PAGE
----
Since 2013, ISIS and Al-Qaeda have been competing for funding, recruits and prestige - and they often argue over tactics. ISIS leaders prefer the wholesale slaughter of civilians, as epitomised by the spate of attacks in Ramadan.

By late 2014, ISIS had seized large chunks of territory in Syria and Iraq. It then proclaimed a caliphate in the territory under its control, and named its leader Abu Bakr al-Baghdadi as caliph and "leader of Muslims everywhere".

ISIS established a territorial base that has allowed it to govern territory, train thousands of fighters and generate income from illicit trade in oil and other resources - all on a scale larger than anything Al-Qaeda had achieved.

ISIS has also established a larger recruitment effort and a more sophisticated social media presence than Al-Qaeda.

With its self-declared caliphate, ISIS has gained control of more resources and generated far more income than Al-Qaeda. ISIS generates money by selling oil and wheat, imposing taxes on residents living in the territory it controls, and through extortion.

In 2014, ISIS raked in about US$2 billion, according to the US Treasury Department. That included US$500 million in oil sales on the black market, and up to US$1 billion in cash stolen from banks as the group made its initial march across Syria and Iraq.

By contrast, Al-Qaeda has historically relied on donations from wealthy individuals, especially in the Gulf Arab states.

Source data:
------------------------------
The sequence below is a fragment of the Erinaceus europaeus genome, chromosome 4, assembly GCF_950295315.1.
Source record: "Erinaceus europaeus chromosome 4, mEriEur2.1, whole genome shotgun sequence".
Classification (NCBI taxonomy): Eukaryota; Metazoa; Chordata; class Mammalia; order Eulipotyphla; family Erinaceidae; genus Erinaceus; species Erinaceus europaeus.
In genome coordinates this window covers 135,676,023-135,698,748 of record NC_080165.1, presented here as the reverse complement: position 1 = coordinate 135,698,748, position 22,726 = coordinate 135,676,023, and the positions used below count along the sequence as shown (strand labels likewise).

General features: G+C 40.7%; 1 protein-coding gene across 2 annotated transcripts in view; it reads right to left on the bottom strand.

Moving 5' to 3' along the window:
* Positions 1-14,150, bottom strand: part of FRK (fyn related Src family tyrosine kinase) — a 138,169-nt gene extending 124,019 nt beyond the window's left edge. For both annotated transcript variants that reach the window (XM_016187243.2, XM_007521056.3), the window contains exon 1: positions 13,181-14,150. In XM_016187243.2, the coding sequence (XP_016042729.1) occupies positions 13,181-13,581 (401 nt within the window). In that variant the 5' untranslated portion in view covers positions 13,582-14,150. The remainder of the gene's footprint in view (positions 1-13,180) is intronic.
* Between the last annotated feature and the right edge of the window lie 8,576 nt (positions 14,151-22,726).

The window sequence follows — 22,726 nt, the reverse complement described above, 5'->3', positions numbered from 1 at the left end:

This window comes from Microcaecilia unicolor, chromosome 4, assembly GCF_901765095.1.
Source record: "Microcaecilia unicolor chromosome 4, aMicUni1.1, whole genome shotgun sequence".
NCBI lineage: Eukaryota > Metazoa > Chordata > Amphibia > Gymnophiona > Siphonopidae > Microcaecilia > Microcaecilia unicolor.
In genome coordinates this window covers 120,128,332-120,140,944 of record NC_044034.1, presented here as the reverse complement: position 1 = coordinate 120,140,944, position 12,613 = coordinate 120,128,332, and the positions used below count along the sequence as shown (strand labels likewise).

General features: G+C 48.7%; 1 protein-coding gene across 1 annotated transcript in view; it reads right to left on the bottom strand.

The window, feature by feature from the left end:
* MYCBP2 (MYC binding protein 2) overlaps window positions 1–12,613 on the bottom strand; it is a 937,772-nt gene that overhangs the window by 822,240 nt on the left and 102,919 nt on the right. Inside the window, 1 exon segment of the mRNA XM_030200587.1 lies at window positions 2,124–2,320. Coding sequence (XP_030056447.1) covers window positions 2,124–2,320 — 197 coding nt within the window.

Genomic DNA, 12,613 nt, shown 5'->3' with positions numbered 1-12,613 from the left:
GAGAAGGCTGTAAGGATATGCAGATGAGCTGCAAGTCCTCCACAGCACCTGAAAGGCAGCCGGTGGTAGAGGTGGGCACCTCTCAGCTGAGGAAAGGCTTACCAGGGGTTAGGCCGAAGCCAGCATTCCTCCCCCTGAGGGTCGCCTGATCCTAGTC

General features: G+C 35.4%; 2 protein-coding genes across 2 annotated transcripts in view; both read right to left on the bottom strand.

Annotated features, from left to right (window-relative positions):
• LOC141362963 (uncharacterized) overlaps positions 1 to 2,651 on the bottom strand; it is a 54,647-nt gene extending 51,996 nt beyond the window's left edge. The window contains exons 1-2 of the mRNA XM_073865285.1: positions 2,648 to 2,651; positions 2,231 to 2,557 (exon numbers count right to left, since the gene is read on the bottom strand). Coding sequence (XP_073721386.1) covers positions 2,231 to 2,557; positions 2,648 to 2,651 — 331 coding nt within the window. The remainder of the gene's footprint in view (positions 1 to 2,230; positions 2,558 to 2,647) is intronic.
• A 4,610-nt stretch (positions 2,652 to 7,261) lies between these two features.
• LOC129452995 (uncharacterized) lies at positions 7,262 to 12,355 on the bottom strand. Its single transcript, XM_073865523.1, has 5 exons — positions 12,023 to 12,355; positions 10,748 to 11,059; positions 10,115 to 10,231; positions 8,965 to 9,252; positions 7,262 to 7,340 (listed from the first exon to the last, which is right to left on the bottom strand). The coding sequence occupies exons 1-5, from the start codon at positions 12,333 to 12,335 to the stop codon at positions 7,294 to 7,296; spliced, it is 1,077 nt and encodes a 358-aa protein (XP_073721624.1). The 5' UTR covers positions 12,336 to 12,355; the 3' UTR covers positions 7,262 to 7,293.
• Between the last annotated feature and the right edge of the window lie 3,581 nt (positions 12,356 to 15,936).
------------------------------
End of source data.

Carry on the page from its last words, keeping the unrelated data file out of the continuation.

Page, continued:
Overall, ISIS has displaced Al-Qaeda as the dominant force in international terrorism. In the past two years, ISIS has been more successful in its strategy, which relies on capturing and holding territory. But after its recent losses in Iraq and Syria, the group has reverted to its roots as a terrorist insurgency, bent on instilling fear in its enemies.

In doing so, ISIS leaders are conceding that they might eventually lose their strongholds in Raqqa, Syria and Mosul, Iraq. That means ISIS would squander the caliphate that has distinguished it from other militant groups.

ISIS has suffered significant losses in its ranks. At its peak last year, US officials said the group had about 33,000 fighters; today that number has fallen to between 18,000 and 22,000 militants in Iraq and Syria.

But ISIS also has eight affiliates that have pledged allegiance to Baghdadi as caliph, and those groups - in Egypt, Libya, Pakistan, Afghanistan and Nigeria - have another 20,000 militants fighting under the ISIS banner.

Al-Qaeda had only several thousand fighters at the height of its power.

To combat this new and more complex range of threats posed by ISIS and its supporters, governments in the West and the Middle East must do more than simply continue military strikes against targets in Iraq and Syria.

Deterring ISIS from launching new attacks against civilian targets requires greater vigilance in monitoring its clandestine networks, and adapting to a new enemy that knows no limits.


  • Mohamad Bazzi is a journalism professor at New York University and a former Middle East bureau chief at Newsday, a New York newspaper.
A version of this article appeared in the print edition of The Straits Times on July 07, 2016, with the headline 'ISIS opens new global terror front after battlefield losses'. Print Edition | Subscribe